The following is a paper I wrote on my MBTI type for my Self-Awareness in Leadership class.
I have certainly had a long and complicated relationship with the MBTI (Myers-Briggs Type Instrument). For years I tested as (and considered myself to be) an INTJ. Earlier this year, after some careful thought I realized I didn't seem as externally structured and demanding as the INTJ, and that I actually seemed to fit the mold of an INTP better. A few months after that, I further realized that I was in fact an INFJ (albeit a distorted one) and likely had been all along. After all these transitions, I joked that I had made it my new goal to become all 16 types at one point or another; anything seemed possible! To explain my shifts, I had to look into some of the history of the MBTI.
In his 1921 work Psychological Types, the Swiss psychiatrist Carl Jung postulated several theories of personality that persist into the modern MBTI. He saw a high-level divide among people between what he called introverted and extroverted types.  He describes the extroverted type as outward-oriented, with a consciousness focused on the objective, external world: "If a man so thinks, feels, and acts, in a word so lives, as to correspond directly with objective conditions and their claims, whether in a good sense or ill, he is extraverted." Introverts, on the other hand, filter their consciousness through subjective, internal factors; their life is lived not primarily in the external world of objects but in the inner world of thoughts, feelings, and ideas: "Introverted consciousness doubtless views the external conditions, but it selects the subjective determinants as the decisive ones."
Additionally, Jung described four "cognitive functions" that together form the basis of consciousness. These are divided into two perceiving functions, sensing and intuition; and two judging functions, thinking and feeling, which should be familiar to anyone who has been briefed on the MBTI. Jung said that each of these functions could be used in an extroverted (external, object-oriented) or introverted (internal, subject-oriented) way. One of these, the "principal", is the function where "not merely its application is at the disposal of the will, but...at the same time its principle is decisive for the orientation of consciousness." It is the function that forms the foundational bedrock of the consciousness. Besides the principal function, there is another less conscious "auxiliary" function of the opposite judging/perceiving type as the principal.
In the 1940s, Isabel Myers and her mother, Katharine Briggs, crafted a self-reporting instrument to help people discover where they fit in Jung's theory of types. This instrument became the MBTI. Focusing on Jung's pattern of dichotomies between functions, Myers and Briggs used three letter combinations—E/I, S/N, and T/F—to convey a person's general introversion or extroversion, as well as his principal and auxiliary functions. They also added a fourth letter pair, J/P, that indicates whether a person's first extroverted function (not necessarily the principal for introverts) is the judging or the perceiving function.
However, many MBTI tests, books, and websites (including Live Your Calling) don't explain it in this way. Instead of viewing types through the lens of Jung's original system of cognitive functions, with the S/N and T/F pairs giving an individual's main two functions and the other pairs describing how they are manifested, the more common way is to associate certain characteristics with the letter pairs themselves. These distinctions are somewhat accurate for the two middle letter pairs representing functions (though they lose the introverted/extroverted distinction), but rather inaccurate for the first and last pairs. Instead of being associated with how the cognitive functions are used, introversion and extroversion came to describe how people-focused and gregarious you are (or where you get your energy from), and judging and perceiving describe how organized and task-oriented you are. The characteristics associated with a type's four letters are then combined to get the description for that type.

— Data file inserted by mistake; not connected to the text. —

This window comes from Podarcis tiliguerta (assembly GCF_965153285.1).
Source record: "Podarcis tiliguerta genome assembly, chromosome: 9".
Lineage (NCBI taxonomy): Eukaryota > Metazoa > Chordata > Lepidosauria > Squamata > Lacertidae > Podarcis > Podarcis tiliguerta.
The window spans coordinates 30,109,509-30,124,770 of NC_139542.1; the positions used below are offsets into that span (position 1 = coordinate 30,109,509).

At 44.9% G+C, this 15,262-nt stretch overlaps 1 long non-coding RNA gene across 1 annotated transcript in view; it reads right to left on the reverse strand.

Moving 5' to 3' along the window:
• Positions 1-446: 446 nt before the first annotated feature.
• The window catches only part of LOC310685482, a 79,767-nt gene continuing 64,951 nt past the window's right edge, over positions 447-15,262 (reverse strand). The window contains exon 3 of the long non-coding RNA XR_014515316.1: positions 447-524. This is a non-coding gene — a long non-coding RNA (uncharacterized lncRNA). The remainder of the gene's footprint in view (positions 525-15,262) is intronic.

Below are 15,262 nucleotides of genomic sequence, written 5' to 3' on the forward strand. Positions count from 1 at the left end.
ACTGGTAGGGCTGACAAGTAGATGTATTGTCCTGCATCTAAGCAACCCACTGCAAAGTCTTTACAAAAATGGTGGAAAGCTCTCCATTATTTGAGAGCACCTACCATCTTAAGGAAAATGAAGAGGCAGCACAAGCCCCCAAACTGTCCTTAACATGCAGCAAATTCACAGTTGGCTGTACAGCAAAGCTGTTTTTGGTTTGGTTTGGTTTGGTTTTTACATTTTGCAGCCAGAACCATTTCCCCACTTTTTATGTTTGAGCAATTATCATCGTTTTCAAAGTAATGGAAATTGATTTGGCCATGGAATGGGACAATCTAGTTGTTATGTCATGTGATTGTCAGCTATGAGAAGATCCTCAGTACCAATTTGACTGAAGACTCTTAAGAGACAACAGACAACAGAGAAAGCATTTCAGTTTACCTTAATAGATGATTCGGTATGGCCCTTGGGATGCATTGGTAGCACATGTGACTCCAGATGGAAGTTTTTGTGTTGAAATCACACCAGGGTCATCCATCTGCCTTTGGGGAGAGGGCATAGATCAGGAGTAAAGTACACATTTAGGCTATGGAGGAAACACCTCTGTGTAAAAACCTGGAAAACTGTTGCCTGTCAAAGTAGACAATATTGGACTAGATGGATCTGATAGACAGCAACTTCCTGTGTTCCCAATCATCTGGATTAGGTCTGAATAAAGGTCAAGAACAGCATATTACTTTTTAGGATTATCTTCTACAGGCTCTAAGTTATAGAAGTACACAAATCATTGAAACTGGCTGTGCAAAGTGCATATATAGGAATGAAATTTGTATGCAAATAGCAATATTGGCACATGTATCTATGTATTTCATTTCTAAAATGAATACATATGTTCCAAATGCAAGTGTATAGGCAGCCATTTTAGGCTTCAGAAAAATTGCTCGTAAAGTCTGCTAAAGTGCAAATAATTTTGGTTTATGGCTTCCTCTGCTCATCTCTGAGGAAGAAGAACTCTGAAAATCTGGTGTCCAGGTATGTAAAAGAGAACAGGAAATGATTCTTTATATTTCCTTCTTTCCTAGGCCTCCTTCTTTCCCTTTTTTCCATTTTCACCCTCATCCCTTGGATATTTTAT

The problem with this approach is that it effectively turns the type descriptions into horoscopes. By defining types by their symptoms and manifestations instead of by their causes (the cognitive functions), a person might find that many different type descriptions sound like them and experience the kind of type confusion that I did. This problem is especially acute for introverted types, since their principal function will be of the opposite J/P type as their type states. (e.g. for an INFJ the first extroverted function is feeling, but the principal function is introverted intuition, a perceiving function) It also conveys the impression that you can only be one of each distinction, e.g. only a thinker or a feeler, whereas in reality everyone does both, albeit to different degrees.
Once I learned to think about types in this way, my own type confusion slowly lifted. As I read some descriptions of the cognitive functions, I realized that introverted intuition seemed to describe me almost exactly in how I thought and processed reality. It had to be my principal function, which already narrowed things down to just two possible types: INFJ and INTJ. (This helps explain why I used to test as INTJ) However, I also realized introverted thinking described me almost as well, as it had formed a tight partnership with my intuition; one generated seemingly impossible ideas and possibilities, the other logically evaluated them and put them into convincing words, a combination that often came in handy on my blog. This helps explain how I identified as an INTP, since introverted thinking is the principal function of the INTP.